On International Human Rights Day A look at some Universal Declaration of Human Rights

 Universal Declaration of Human Rights

The origin

The concept of human rights is said to have originated some 2.500 years ago in modern-day Iraq


The Universal Declaration of Human Rights is the most translated document in the world, available in 370 languages

Access to Internet

United Nations declared internet as a basic human right in 2011


More than 4.6 Billion people are connected to the internet worldwide as of October 2020

Right to marry

Men and women of full age, without any limitation due to race, nationality or religion, have the right to marry and to found a family.


Currently, 29 nations have legalised same-sex marriages

Everyone has the right freely to participate in the cultural life of the community, to enjoy the arts and to share in scientific advancement and its benefits

Since 1976, death penalty has been abolished for all crimes in 106 countries

Note: International law says that the use of the death penalty must be restricted to the most serious crimes

Right to education

Education shall be free, at least in the elementary and fundamental stages

Parents have a prior right to choose the kind of education that shall be given to their children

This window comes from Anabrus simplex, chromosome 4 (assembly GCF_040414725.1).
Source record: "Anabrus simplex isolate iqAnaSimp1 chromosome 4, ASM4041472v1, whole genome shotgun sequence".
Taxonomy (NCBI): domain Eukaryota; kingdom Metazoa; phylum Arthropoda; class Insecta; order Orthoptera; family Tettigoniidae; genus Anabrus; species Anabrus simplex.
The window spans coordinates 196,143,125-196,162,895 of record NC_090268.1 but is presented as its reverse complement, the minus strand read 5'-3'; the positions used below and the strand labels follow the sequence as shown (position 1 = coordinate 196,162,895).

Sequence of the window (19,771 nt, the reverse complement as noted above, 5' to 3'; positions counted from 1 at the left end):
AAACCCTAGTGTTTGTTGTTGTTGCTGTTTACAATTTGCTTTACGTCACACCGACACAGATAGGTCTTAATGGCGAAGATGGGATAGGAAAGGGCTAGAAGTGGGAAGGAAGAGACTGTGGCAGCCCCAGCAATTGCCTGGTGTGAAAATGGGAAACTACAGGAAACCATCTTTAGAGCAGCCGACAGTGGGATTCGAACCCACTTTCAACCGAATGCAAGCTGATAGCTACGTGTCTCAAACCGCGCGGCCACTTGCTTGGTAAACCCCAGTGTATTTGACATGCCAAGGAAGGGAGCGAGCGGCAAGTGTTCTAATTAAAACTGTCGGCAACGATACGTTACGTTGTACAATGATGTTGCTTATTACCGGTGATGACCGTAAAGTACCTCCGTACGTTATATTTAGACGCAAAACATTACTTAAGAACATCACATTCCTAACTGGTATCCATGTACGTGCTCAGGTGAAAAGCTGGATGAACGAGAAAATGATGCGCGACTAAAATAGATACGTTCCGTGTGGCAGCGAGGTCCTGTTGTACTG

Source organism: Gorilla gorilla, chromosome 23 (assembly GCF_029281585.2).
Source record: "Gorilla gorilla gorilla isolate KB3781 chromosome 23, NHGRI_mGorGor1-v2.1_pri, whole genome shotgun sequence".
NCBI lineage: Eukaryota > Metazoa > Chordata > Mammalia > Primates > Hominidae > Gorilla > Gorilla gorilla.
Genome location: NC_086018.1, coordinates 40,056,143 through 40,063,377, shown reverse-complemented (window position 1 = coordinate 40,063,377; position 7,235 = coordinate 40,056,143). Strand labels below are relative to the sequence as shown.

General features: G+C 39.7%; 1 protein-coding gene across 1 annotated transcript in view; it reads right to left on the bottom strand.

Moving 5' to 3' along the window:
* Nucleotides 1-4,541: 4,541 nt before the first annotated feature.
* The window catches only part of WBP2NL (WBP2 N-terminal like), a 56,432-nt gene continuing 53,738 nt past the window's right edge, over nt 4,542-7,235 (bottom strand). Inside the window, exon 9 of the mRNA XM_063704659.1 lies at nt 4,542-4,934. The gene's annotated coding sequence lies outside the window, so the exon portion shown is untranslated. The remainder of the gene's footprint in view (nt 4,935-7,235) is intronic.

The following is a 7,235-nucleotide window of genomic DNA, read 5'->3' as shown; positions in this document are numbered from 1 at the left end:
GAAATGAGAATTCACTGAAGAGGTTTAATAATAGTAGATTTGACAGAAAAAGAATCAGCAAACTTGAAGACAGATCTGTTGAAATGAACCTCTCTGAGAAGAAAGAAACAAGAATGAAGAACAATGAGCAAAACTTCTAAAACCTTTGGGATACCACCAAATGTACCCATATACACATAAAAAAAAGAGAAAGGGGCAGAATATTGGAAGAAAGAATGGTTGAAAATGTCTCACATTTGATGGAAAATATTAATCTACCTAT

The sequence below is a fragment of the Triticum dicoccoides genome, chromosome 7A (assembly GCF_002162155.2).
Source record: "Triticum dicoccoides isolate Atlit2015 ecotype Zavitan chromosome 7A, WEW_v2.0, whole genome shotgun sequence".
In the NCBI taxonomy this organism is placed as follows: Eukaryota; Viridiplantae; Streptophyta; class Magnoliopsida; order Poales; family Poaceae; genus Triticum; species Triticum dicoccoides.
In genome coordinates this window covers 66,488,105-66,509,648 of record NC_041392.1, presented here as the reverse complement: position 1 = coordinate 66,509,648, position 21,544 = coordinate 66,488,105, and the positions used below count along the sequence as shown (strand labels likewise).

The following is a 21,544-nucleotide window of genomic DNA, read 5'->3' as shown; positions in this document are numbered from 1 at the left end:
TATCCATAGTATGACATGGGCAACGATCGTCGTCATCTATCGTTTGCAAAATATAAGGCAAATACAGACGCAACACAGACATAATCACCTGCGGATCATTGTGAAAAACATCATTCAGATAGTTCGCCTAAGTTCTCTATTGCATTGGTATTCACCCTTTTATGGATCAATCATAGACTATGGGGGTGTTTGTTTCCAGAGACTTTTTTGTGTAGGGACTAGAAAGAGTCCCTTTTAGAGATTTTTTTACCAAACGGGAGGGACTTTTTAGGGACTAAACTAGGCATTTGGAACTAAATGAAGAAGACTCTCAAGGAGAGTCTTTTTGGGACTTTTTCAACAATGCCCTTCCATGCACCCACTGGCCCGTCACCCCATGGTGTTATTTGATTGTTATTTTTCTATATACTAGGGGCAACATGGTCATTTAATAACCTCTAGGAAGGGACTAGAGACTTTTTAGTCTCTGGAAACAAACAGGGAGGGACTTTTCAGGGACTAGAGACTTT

According to a report by UNESCO, 258 Million children, adolescents and youth are out of school

Right to equal pay for equal work

Everyone, without any discrimination, has the right to equal pay for equal work.


Globally, the gender pay gap has been converging constantly and currently stands at 23%, compared to around 40% in 1960s

At current rates, this wage gap will be closed in next 70 years

Family planning & Birth control

In 2012, the UN declared birth control and access to contraception a basic human right


In the 1968 International Conference on Human Rights, family planning became a human rights obligation of every country, government and policymaker

Right to rest and leisure

Everyone has the right to rest and leisure, including reasonable limitation of working hours and periodic holidays with pay


The first treaty adopted by the ILO in 1919 applied an eight-hour day and 48-hour week to industry


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